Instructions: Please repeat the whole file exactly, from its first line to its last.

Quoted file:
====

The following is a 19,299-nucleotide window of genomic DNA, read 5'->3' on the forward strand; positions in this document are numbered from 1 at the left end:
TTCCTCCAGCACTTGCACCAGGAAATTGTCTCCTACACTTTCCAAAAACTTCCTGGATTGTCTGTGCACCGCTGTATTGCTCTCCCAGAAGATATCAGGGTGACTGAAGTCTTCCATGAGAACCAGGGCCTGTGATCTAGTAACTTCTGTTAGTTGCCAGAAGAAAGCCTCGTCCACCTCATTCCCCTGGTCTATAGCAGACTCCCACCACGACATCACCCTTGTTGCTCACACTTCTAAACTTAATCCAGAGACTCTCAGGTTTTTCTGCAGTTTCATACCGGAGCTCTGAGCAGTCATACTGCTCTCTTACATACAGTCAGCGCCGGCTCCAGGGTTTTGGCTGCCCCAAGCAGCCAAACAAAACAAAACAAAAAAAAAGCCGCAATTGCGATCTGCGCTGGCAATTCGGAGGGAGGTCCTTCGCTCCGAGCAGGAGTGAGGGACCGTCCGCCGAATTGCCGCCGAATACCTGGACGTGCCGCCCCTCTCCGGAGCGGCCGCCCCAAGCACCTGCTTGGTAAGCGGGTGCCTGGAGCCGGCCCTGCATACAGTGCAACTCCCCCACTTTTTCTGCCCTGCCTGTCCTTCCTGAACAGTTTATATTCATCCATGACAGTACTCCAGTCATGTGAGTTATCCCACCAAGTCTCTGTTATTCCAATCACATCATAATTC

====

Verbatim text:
The following is a 19,299-nucleotide window of genomic DNA, read 5'->3' on the forward strand; positions in this document are numbered from 1 at the left end:
TTCCTCCAGCACTTGCACCAGGAAATTGTCTCCTACACTTTCCAAAAACTTCCTGGATTGTCTGTGCACCGCTGTATTGCTCTCCCAGAAGATATCAGGGTGACTGAAGTCTTCCATGAGAACCAGGGCCTGTGATCTAGTAACTTCTGTTAGTTGCCAGAAGAAAGCCTCGTCCACCTCATTCCCCTGGTCTATAGCAGACTCCCACCACGACATCACCCTTGTTGCTCACACTTCTAAACTTAATCCAGAGACTCTCAGGTTTTTCTGCAGTTTCATACCGGAGCTCTGAGCAGTCATACTGCTCTCTTACATACAGTCAGCGCCGGCTCCAGGGTTTTGGCTGCCCCAAGCAGCCAAACAAAACAAAACAAAAAAAAAGCCGCAATTGCGATCTGCGCTGGCAATTCGGAGGGAGGTCCTTCGCTCCGAGCAGGAGTGAGGGACCGTCCGCCGAATTGCCGCCGAATACCTGGACGTGCCGCCCCTCTCCGGAGCGGCCGCCCCAAGCACCTGCTTGGTAAGCGGGTGCCTGGAGCCGGCCCTGCATACAGTGCAACTCCCCCACTTTTTCTGCCCTGCCTGTCCTTCCTGAACAGTTTATATTCATCCATGACAGTACTCCAGTCATGTGAGTTATCCCACCAAGTCTCTGTTATTCCAATCACATCATAATTC